Wikipedia:Reference desk/Archives/Computing/2013 July 2

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July 2[edit]

interference to heart rate monitor[edit]

There is nothing wrong with my watch (forerunner 305). I am just wondering, will the heart rate monitor work when I am using the elliptical in the gym? It is a heart rate monitor that is worn below the chest, and pairs with the watch (it is not attached to the watch). The elliptical is about 2-2 1/2 feet from a television. — Preceding unsigned comment added by (talk) 02:19, 2 July 2013 (UTC)

I think it's very unlikely that a TV monitor will generate strong enough electric fields to mess up a heart rate sensor that you wear on a strap that goes around your chest. Are you having problems? Looie496 (talk) 02:27, 2 July 2013 (UTC)
As to whether the sender in the chest strap will be understood by the receiver in the elliptical machine, the answer is "maybe". There's a variety of wireless protocols that such equipment uses - ANT+ seems to be the dominant (the closest there is to a standard), but other systems use other schemes, some of them proprietary. The Garmin Forerunner article suggests they all do ANT+; you'd have to see what the brand of elliptic machine uses. I have gotten a Target Fitness band working with a Life Fitness bike, but neither has markings as to how this worked. In that case, a Bluetooth-like "pairing" paradigm doesn't seem to hold, as my heartrate was shown in the two adjacent bikes too - so presumably each bike was picking the strongest radio signal, if any. Sensibly, the Life Fitness equipment would ignore the radio signal and use the signal from its contact heartbeat sensors (if there was one) - so the people riding those adjacent bikes could grab the handlebars and override the display of my heart rate with theirs. -- Finlay McWalterTalk 10:17, 2 July 2013 (UTC)

HP 9845C screenshots?[edit]

At the homepage about HP 9845C. There are some really nice pictures [1], [2], and at the demo [3], [4], etc. Is there any free versions of these? Electron9 (talk) 13:10, 2 July 2013 (UTC)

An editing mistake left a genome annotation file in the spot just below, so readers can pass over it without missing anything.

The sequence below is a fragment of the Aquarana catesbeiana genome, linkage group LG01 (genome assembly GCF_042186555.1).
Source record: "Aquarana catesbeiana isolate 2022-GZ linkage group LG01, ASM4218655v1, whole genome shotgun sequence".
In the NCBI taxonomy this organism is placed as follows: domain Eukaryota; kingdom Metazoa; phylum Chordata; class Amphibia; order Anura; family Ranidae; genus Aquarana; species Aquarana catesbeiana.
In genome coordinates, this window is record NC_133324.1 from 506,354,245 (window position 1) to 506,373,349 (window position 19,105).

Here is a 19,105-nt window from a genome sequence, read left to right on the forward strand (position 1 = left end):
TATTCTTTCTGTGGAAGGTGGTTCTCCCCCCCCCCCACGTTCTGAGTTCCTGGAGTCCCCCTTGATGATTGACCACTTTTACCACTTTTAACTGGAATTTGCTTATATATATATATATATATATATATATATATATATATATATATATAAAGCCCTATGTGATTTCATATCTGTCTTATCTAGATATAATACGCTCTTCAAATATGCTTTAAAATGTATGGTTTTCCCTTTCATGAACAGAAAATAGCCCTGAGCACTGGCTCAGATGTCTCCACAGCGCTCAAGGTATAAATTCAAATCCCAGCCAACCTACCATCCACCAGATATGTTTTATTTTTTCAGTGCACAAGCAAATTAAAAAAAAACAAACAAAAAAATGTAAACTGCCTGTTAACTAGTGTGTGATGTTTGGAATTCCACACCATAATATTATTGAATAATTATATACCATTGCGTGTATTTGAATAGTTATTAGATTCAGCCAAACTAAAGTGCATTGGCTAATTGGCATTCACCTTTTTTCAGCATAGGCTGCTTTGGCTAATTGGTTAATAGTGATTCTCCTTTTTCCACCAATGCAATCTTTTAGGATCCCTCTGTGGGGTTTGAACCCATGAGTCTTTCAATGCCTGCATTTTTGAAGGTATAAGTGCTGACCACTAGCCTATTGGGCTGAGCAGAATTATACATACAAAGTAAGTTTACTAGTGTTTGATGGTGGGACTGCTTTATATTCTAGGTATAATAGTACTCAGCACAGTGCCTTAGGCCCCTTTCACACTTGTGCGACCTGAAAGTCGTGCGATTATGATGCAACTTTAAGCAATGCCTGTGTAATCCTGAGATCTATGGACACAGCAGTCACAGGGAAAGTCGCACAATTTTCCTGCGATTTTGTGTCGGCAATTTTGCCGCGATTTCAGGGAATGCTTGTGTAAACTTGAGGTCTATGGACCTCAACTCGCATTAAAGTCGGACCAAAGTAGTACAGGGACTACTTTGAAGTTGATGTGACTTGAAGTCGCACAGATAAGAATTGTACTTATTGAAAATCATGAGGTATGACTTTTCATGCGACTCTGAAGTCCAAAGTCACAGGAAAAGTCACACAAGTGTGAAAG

Wow those are pretty neat! So you mean free versions of those exact pictures? I don't think that would be possible - you would have to claim fair use. There might be similar images that are free but those, probably not. --Yellow1996 (talk) 16:10, 2 July 2013 (UTC)


What do we call this character? is a redlink, as is Box (typography). 2001:18E8:2:1020:5DD6:98CF:4B3B:E815 (talk) 13:28, 2 July 2013 (UTC)

mathematical falling diagonal -- Finlay McWalterTalk 13:31, 2 July 2013 (UTC)
Hm. On my screen, it's a little rectangle, not the character that displays on your link; I guess I don't have the right font. I was meaning to ask: what's the "official" term for the little box that displays when you don't have the right font installed? 2001:18E8:2:1020:5DD6:98CF:4B3B:E815 (talk) 13:35, 2 July 2013 (UTC)
Exactly. More generally, if a page contains a unicode character that isn't represented by an available font, your browser will draw a placeholder box. Some browsers (e.g. Firefox) will show the hexadecimal value of the character's codepoint (27CD in this case) inside that box, so even if you can't see what the character is supposed to look like, and it's possible to search unicode info sites like the one I listed above for the character by its code. See fallback font and Unicode's "Display of Unsupported Characters" advice. It doesn't render correctly for me either, btw. -- Finlay McWalterTalk 13:43, 2 July 2013 (UTC)
So is the box image officially a "placeholder box", "missing glyph", a ".notdef glyph", or something else, or does it not have an official name? 2001:18E8:2:1020:5DD6:98CF:4B3B:E815 (talk) 13:47, 2 July 2013 (UTC)
Beyond those there's also "substitute character", and uncode suggests using U+FFFD � "replacement character" (see Specials (Unicode block)). -- Finlay McWalterTalk 13:50, 2 July 2013 (UTC)

Freezing on a Mac[edit]

I have a MacBook Pro and recently have experienced freezing when watching films with DVD player and when watching videos or listening to music in iTunes. With the music in iTunes, there is just silence for a few seconds, before the music eventually starts playing again, at the same point where it stopped. With the other two problems, the video freezes but the audio tends to continue. Can anyone suggest anything? A similar issue happened to me a while back with just iTunes and it was solved by repairing disk permissions but that hasn't helped this time. Thanks. meromorphic [talk to me] 20:43, 2 July 2013 (UTC)

Have you tried reinstalling your video drivers? --Yellow1996 (talk) 20:34, 3 July 2013 (UTC)
You really don't do that on a Mac ;-). Check if the Activity Monitor shows some unusual activity. Sometimes a rogue process uses too much system resources. --Stephan Schulz (talk) 20:44, 3 July 2013 (UTC)
Ah - I see! I was actually going to affix "I was hoping that an actual Mac user would respond, but..." to my answer; and luckily for the OP, one has! ;) --Yellow1996 (talk) 21:10, 3 July 2013 (UTC)
Well, I'm more of a UNIX head, but PowerBooks/MacBooks have for a while been the best UNIX laptops one could buy. Not modern Ultrabooks with Ubuntu come close, but not yet close enough... --Stephan Schulz (talk) 21:55, 3 July 2013 (UTC)
How much RAM do you have? How much free space on your startup drive? Are you running a lot of other programs at the same time? It kinda sounds like your system is thrashing. --Navstar (talk) 19:36, 5 July 2013 (UTC)